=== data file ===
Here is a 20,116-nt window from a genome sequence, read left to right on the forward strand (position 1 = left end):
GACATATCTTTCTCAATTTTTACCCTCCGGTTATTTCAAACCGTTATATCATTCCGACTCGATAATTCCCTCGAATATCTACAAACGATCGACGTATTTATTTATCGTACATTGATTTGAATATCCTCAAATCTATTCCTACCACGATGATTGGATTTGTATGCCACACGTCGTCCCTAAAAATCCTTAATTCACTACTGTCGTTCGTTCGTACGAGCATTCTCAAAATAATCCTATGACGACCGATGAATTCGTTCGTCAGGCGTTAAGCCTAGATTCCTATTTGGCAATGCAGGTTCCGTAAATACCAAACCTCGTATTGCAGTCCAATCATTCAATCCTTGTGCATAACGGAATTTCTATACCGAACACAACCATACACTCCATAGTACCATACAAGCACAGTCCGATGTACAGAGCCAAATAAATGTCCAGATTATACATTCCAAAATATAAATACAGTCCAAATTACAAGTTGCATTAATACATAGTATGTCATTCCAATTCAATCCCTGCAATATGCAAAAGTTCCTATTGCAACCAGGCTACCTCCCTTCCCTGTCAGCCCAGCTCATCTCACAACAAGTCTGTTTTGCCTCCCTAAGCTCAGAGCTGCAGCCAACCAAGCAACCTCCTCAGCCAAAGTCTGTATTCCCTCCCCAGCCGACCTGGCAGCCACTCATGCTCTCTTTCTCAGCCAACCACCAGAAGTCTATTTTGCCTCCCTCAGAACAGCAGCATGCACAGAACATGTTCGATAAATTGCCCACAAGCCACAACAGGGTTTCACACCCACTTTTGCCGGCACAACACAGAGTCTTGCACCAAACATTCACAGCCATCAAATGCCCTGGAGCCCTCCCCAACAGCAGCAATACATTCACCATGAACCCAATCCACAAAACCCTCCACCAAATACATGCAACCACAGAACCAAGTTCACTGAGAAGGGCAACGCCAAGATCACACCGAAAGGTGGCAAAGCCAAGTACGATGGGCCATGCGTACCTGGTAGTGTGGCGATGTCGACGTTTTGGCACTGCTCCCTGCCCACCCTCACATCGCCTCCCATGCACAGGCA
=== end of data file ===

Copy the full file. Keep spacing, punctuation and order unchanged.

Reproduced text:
Here is a 20,116-nt window from a genome sequence, read left to right on the forward strand (position 1 = left end):
GACATATCTTTCTCAATTTTTACCCTCCGGTTATTTCAAACCGTTATATCATTCCGACTCGATAATTCCCTCGAATATCTACAAACGATCGACGTATTTATTTATCGTACATTGATTTGAATATCCTCAAATCTATTCCTACCACGATGATTGGATTTGTATGCCACACGTCGTCCCTAAAAATCCTTAATTCACTACTGTCGTTCGTTCGTACGAGCATTCTCAAAATAATCCTATGACGACCGATGAATTCGTTCGTCAGGCGTTAAGCCTAGATTCCTATTTGGCAATGCAGGTTCCGTAAATACCAAACCTCGTATTGCAGTCCAATCATTCAATCCTTGTGCATAACGGAATTTCTATACCGAACACAACCATACACTCCATAGTACCATACAAGCACAGTCCGATGTACAGAGCCAAATAAATGTCCAGATTATACATTCCAAAATATAAATACAGTCCAAATTACAAGTTGCATTAATACATAGTATGTCATTCCAATTCAATCCCTGCAATATGCAAAAGTTCCTATTGCAACCAGGCTACCTCCCTTCCCTGTCAGCCCAGCTCATCTCACAACAAGTCTGTTTTGCCTCCCTAAGCTCAGAGCTGCAGCCAACCAAGCAACCTCCTCAGCCAAAGTCTGTATTCCCTCCCCAGCCGACCTGGCAGCCACTCATGCTCTCTTTCTCAGCCAACCACCAGAAGTCTATTTTGCCTCCCTCAGAACAGCAGCATGCACAGAACATGTTCGATAAATTGCCCACAAGCCACAACAGGGTTTCACACCCACTTTTGCCGGCACAACACAGAGTCTTGCACCAAACATTCACAGCCATCAAATGCCCTGGAGCCCTCCCCAACAGCAGCAATACATTCACCATGAACCCAATCCACAAAACCCTCCACCAAATACATGCAACCACAGAACCAAGTTCACTGAGAAGGGCAACGCCAAGATCACACCGAAAGGTGGCAAAGCCAAGTACGATGGGCCATGCGTACCTGGTAGTGTGGCGATGTCGACGTTTTGGCACTGCTCCCTGCCCACCCTCACATCGCCTCCCATGCACAGGCA